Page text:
Adding more excitement to restaurant design
(In the 2nd instalment of a 2-part blog, designer Michael McCann delves into what really makes restaurants stand out in today?s marketplace.)
Let?s look at the big picture areas in the design process as regards providing excitement in a concept and fit-out:
We oftentimes spend a considerable percentage of our client?s overall budget in getting the layout of a venue right, as it oftentimes involves significant demolition and re-location of services in renovations. Trying to decorate a space that does not feel welcoming or does not spatially ?work? is usually a total waste of money. If you can achieve an exciting layout ? forget about the finishes, but a ?good feeling? layout, this takes tremendous pressure off the fit-out finishes, as you?re already halfway there.
We then attempt to spread out the visual titillation of all the exciting bits that we intend to design into the overall concept.
With the layout the golden rule is: study each table in your existing, or planned, dining areas. What are the guests at each seat looking at during their meal? What are they experiencing? Are they comfortable with what they see? Are they excited to be sitting there? Will they want to come back?
Gyprock Box (not by Dreamtime)
Gyprock boxes are not ?concepts?. In the case of residential houses, apartments or offices where clients wish to display collections of art, there is a case to be made for leaving the walls white and bare, but in the hospitality industry this is the first nail in the coffin.
Theme Restaurant (not by Dreamtime)
Too many fit-outs do not have a ?concept?. I?m not talking about a ?theme? with exploding volcanoes, but a professional concept. The most successful interiors are not a collection of furniture and light-fittings from international showrooms, but a cohesive array of designs, furniture and light fittings that ?all?, each and every one, fits and enhances that concept.
Most of the world?s best designers have a similar secret: they select only a few materials and use them creatively as befits the concept. Mixing too many materials creates a mishmash of a design, and confuses, or totally destroys the original message, which was your intended concept – and creates a furniture showroom. Even though you do not want to play ?designer?, this is a common pitfall to look out for when looking to select a design firm. Attempting to please everyone with a little bit of everything in a design or concept is almost a guarantee of mediocrity.
St. Regis Bali, Kayuputi Restaurant Entrance Lighting
As I?m sure you have all heard before, lighting is the single cheapest method of creating drama and excitement (not that beautiful lights are cheap of course). In every one of our projects dramatic lighting forms a cornerstone of the eventual product, which we design in-house.
Open kitchen at Pony, Sydney (left); Open kitchen at Mu Shu, Bondi Beach, Syndey
An open kitchen is usually the best place to start as the kitchen provides a never-ending free supply of drama and action (the more open the better – the traditional ?shoulders and head? slit-in-the-wall view offers little). We hear all too often timid owners or mangers saying that smell, dirt, noise, clutter, trash on the floor or even cooks picking their nose (I?m not kidding) will be their undoing in a truly open kitchen. Come on, you only live once ? take a chance!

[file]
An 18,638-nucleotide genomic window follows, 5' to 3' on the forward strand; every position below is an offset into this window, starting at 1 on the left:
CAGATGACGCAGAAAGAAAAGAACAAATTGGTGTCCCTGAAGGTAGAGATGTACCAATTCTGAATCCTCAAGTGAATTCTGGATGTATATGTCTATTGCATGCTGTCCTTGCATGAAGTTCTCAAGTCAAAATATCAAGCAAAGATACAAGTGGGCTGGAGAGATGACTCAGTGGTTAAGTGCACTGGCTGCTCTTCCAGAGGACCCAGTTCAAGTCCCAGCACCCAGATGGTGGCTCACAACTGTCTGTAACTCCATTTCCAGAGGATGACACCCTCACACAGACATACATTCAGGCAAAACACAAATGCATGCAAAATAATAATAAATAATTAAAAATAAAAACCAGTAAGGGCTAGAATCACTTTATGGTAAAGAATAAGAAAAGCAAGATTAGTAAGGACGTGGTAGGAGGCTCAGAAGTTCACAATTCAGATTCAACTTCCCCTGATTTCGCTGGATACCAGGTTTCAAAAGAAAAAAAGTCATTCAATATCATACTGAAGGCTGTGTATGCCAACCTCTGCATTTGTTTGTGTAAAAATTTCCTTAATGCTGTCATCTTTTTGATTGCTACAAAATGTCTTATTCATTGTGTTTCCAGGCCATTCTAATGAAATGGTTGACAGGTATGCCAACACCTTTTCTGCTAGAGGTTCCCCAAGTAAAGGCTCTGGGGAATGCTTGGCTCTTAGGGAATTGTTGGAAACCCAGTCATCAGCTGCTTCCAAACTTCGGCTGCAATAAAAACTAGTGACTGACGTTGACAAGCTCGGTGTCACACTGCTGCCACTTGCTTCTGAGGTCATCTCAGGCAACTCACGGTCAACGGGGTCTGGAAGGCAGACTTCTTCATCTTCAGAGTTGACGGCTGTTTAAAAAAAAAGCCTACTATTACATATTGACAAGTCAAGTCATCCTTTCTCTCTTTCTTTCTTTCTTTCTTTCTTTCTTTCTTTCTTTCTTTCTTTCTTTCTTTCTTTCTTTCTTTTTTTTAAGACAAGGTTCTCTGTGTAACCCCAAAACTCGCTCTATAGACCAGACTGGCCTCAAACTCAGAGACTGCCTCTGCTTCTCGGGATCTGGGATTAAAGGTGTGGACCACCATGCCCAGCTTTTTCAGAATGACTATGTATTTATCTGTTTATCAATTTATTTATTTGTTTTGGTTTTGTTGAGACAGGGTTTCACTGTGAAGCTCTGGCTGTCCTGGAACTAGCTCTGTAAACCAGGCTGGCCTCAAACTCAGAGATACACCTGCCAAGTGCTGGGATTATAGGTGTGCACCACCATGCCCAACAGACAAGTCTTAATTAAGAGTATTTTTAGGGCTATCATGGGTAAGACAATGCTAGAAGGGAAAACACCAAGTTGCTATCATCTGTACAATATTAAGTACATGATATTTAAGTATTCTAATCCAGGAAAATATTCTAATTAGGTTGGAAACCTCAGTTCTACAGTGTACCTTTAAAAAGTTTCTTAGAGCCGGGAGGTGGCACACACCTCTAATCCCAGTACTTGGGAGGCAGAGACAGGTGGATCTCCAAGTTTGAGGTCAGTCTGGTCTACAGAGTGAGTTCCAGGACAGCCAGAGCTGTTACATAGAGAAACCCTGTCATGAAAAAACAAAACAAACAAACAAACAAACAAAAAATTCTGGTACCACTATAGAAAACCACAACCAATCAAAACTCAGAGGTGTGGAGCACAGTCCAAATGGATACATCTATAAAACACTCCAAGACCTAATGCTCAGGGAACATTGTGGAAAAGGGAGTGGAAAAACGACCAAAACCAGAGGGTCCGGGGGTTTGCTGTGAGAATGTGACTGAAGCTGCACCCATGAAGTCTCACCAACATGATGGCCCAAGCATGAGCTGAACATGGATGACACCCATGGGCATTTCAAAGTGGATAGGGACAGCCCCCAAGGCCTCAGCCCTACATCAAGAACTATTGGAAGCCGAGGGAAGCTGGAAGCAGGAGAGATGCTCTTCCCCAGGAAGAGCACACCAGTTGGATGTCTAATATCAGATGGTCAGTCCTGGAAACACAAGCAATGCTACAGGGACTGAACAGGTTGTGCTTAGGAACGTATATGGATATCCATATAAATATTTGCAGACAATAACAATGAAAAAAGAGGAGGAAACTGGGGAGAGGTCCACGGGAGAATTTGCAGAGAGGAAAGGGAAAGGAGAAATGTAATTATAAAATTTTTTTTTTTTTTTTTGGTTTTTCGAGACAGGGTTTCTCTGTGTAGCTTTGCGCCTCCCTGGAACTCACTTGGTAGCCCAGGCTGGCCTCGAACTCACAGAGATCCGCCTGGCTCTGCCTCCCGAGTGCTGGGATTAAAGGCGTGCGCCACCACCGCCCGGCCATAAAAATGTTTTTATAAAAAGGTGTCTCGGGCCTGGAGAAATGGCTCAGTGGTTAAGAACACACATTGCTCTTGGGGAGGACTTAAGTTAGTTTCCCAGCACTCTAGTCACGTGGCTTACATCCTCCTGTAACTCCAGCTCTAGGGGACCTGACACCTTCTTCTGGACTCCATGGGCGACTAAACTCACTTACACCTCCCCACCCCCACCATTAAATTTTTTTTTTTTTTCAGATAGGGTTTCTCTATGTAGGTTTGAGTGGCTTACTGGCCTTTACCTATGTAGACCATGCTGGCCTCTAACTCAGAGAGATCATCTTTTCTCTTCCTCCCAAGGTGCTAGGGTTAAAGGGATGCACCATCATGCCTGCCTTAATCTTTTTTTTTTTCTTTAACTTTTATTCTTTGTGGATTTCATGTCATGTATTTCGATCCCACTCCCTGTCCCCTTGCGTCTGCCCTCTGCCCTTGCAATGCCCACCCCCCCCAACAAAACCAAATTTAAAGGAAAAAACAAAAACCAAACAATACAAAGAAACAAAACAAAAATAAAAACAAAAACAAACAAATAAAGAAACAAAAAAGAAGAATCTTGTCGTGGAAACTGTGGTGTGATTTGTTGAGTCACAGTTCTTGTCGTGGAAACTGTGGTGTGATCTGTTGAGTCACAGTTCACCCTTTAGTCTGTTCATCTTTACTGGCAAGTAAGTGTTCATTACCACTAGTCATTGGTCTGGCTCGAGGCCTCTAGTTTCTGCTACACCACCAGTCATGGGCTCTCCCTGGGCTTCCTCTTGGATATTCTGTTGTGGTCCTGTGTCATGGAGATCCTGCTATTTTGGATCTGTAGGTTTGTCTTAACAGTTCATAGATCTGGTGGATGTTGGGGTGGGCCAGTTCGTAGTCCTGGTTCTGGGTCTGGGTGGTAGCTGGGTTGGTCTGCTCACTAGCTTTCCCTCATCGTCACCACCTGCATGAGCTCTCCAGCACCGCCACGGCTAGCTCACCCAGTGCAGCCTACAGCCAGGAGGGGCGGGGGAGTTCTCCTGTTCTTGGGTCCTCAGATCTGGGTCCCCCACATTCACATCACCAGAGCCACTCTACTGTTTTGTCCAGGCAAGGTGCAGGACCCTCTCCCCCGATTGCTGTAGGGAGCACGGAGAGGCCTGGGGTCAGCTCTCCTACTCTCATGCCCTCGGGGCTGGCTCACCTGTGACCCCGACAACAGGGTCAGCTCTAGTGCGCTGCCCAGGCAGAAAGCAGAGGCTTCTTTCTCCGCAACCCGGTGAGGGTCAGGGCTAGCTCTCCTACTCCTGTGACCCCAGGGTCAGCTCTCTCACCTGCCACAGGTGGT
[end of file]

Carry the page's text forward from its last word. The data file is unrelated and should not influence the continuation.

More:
360 Restaurant & Bar, Centrepoint, Sydney
A longer, more dramatic bar is another exciting feature even if its? purpose is purely a service bar with little to no chance of customers sitting and drinking / dining at it. Again, we hear the argument that lost seating space is a major reason for not wanting a bigger bar but there?s not much point of a small bar in an empty dining room with rows and rows of tables. It?s far more preferable that you turn customers away nightly and the reputation of your restaurant is that it?s so popular that you need connections to get a reservation there. It sounds sexy already.
Many other design features are available which add action or ambience. We try our best to include a selection of these and design our layouts to spread out the excitement and eye candy:
Wine Cellar, Flying Fish, Sydney
– Dramatic wine cellars
Day Beds, Mu Shu, Bondi Beach, Sydney
-Unusual seating such as booths, raised / sunken seating, even daybeds
Outdoor Fireplace, Steel, Sydney
– Fireplaces, both indoor and very sexy outdoor fireplaces
– Water features
– Unusual ceilings
– Indoor gardens
Oyster Bar, Steel, Sydney
-Oyster / seafood bars
In-Room Fish Tanks (with items for sale), Steel, Sydney
– Within kitchens: rotisseries, creative grills, visible meat lockers, fish tanks
-Even dramatic bread stations
Flying Fish Painted Canvas Wall, Sydney
– Art ? not so much boring hotel-looking framed art (yawn), but more creative types of art
Toilets, 360 Restaurant & Bar, Syndey (left); “Pee Pod” Urnials, The Argyle Bar, Sydney
-Even dramatic toilets that generate word-of-mouth advertising. We design a lot of kinky toilets and the reaction of the patrons never fails to surprise our clients, who usually aren?t sure it?s worth the extra investment when we first propose them. Patrons love nothing more than to return to the table saying, ?You won?t believe the toilets, you have to go and take a look.? It also says a lot about your operation showing such commitment to the ?loos?.
Provide excitement or perish!